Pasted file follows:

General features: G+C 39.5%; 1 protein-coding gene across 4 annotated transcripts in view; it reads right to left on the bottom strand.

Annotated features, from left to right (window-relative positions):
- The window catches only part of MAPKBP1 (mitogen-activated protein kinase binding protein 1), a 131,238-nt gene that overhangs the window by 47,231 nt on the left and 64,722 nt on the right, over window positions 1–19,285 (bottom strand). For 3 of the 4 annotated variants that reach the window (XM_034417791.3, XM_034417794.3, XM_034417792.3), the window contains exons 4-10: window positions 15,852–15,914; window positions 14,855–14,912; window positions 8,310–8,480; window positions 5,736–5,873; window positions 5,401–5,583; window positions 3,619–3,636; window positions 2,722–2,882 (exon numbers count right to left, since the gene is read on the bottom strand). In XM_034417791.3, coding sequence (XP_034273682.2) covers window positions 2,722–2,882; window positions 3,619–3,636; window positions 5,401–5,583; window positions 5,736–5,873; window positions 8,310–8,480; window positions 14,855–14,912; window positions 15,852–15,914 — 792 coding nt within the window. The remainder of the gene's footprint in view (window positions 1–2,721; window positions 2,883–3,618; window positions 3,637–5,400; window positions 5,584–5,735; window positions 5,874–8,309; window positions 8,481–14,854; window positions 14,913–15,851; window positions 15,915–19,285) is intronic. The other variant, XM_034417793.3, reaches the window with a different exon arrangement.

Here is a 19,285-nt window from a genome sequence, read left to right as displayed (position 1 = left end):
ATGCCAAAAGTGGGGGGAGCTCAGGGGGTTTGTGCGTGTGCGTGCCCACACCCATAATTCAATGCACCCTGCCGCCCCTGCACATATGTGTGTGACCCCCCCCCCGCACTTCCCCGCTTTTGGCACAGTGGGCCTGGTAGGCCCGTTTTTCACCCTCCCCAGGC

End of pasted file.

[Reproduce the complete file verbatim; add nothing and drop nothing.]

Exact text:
General features: G+C 39.5%; 1 protein-coding gene across 4 annotated transcripts in view; it reads right to left on the bottom strand.

Annotated features, from left to right (window-relative positions):
- The window catches only part of MAPKBP1 (mitogen-activated protein kinase binding protein 1), a 131,238-nt gene that overhangs the window by 47,231 nt on the left and 64,722 nt on the right, over window positions 1–19,285 (bottom strand). For 3 of the 4 annotated variants that reach the window (XM_034417791.3, XM_034417794.3, XM_034417792.3), the window contains exons 4-10: window positions 15,852–15,914; window positions 14,855–14,912; window positions 8,310–8,480; window positions 5,736–5,873; window positions 5,401–5,583; window positions 3,619–3,636; window positions 2,722–2,882 (exon numbers count right to left, since the gene is read on the bottom strand). In XM_034417791.3, coding sequence (XP_034273682.2) covers window positions 2,722–2,882; window positions 3,619–3,636; window positions 5,401–5,583; window positions 5,736–5,873; window positions 8,310–8,480; window positions 14,855–14,912; window positions 15,852–15,914 — 792 coding nt within the window. The remainder of the gene's footprint in view (window positions 1–2,721; window positions 2,883–3,618; window positions 3,637–5,400; window positions 5,584–5,735; window positions 5,874–8,309; window positions 8,481–14,854; window positions 14,913–15,851; window positions 15,915–19,285) is intronic. The other variant, XM_034417793.3, reaches the window with a different exon arrangement.

Here is a 19,285-nt window from a genome sequence, read left to right as displayed (position 1 = left end):
ATGCCAAAAGTGGGGGGAGCTCAGGGGGTTTGTGCGTGTGCGTGCCCACACCCATAATTCAATGCACCCTGCCGCCCCTGCACATATGTGTGTGACCCCCCCCCCGCACTTCCCCGCTTTTGGCACAGTGGGCCTGGTAGGCCCGTTTTTCACCCTCCCCAGGC